On Monday, lawmakers unveiled a piece of legislation that would legalize sports betting in the state of Alabama.
The bill, titled HB 135, was introduced by representatives Mike Rogers and Mary Moore and if successful will allow betting on professional and collegiate sporting events.
The proposed legislation would also create the Alabama Sports Wagering Commission to regulate sports betting in the state.
If the bill is successful, the Commission would be able to award up to seven sports betting licenses to venues where pari-mutuel wagering is authorized.
License holders will be able to offer land-based sports betting as well as mobile and online sports betting.
A line from the bill reads: “An operator may accept wagers from an individual physically located within this state using a mobile or other digital platform or a sports wagering device approved by the commission through the patron’s sports wagering account.”
The application fee to apply for a sports betting license is set at $100,000 and would run for five years.
In terms of taxation, the bill sets a tax rate of 10% on gross revenue that will be collected on a weekly basis.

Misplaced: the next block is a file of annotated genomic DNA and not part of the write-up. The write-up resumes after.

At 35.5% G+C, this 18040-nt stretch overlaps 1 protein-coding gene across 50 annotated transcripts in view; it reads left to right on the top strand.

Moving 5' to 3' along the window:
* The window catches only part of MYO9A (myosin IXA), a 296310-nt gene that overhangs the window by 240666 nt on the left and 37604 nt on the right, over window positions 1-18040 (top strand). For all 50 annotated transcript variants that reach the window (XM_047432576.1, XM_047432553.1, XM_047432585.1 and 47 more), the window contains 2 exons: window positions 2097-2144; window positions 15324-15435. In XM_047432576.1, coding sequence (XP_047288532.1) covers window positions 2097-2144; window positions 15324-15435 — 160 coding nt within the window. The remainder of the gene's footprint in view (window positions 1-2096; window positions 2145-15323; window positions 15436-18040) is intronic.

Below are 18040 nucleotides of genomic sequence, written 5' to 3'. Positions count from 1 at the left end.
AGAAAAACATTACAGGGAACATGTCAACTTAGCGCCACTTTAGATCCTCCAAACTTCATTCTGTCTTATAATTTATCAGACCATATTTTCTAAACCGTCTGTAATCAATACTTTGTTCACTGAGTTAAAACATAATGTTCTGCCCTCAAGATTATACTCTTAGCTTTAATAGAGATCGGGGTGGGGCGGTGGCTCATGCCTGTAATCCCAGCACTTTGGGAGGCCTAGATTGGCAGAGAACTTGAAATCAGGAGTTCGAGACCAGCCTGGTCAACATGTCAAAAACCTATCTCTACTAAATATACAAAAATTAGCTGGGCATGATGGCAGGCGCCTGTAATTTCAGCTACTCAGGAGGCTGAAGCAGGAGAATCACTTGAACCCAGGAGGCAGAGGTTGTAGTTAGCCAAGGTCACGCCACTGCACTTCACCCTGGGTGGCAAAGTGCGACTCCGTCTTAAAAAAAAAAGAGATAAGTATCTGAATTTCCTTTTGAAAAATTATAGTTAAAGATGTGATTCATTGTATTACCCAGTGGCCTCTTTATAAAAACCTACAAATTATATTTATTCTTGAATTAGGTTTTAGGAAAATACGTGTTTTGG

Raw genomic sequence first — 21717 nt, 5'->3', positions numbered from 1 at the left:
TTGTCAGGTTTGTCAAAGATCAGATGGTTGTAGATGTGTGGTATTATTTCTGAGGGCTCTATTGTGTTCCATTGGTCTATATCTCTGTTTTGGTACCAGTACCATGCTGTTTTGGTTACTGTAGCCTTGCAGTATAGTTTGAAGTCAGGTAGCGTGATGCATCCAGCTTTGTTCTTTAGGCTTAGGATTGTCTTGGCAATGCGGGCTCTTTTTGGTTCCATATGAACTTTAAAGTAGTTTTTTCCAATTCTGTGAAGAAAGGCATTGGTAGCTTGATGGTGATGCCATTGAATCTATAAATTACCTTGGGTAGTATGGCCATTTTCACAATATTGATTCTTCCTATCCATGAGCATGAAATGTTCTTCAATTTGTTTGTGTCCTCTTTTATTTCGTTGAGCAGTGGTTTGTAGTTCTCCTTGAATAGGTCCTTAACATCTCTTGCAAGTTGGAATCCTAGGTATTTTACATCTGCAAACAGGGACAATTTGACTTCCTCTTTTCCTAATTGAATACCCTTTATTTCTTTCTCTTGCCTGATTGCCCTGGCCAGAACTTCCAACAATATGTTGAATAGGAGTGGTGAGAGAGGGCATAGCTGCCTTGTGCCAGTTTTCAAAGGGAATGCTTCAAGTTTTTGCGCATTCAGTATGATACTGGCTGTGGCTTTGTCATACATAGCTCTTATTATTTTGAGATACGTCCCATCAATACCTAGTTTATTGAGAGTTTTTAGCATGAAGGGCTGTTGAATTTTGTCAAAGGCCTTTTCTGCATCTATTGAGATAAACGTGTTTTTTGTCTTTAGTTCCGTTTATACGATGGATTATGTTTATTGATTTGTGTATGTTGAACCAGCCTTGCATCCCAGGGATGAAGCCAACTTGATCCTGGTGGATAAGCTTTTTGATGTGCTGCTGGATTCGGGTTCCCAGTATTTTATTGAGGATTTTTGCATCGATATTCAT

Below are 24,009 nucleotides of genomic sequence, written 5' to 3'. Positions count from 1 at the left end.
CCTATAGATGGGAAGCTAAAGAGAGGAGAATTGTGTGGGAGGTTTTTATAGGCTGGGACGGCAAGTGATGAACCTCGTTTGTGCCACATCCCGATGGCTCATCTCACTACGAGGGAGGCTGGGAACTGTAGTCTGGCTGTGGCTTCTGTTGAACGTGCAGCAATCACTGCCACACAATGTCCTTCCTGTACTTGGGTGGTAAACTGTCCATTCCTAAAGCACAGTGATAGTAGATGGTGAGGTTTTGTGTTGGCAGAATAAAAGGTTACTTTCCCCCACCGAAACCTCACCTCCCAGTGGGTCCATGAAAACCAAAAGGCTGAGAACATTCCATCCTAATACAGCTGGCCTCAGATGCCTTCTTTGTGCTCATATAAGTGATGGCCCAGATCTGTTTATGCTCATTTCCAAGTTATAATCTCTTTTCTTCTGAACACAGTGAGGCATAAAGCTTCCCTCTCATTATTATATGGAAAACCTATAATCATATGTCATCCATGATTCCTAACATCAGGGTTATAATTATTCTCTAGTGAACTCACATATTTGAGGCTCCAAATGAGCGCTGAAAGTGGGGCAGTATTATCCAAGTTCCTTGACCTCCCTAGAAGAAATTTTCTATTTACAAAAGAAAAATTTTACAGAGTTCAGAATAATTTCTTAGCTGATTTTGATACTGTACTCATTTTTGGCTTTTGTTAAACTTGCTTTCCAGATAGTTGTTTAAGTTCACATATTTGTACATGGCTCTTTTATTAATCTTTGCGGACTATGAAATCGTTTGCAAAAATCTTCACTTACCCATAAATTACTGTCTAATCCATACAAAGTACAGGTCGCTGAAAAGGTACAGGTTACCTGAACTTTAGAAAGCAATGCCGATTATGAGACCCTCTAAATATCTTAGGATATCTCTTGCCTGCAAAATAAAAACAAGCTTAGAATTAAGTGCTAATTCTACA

The bill does not make reference to the tribal gambling establishments that operate within the state.
The bill is currently being considered by the House Economic Development and Tourism Committee.
Alabama’s legislative session is set to end in June meaning there is still time for Alabama to legalize sports betting this year.
With that being said, it is possible that the bill may not receive enough support. The appetite for gambling expansion in Alabama has been incredibly small and efforts to create a state lottery have failed on several occasions.
Elsewhere in the south, lawmakers in Louisiana introduced sports betting legislation last week.
In other regulatory news, last week Rhode Island legalized mobile sports betting.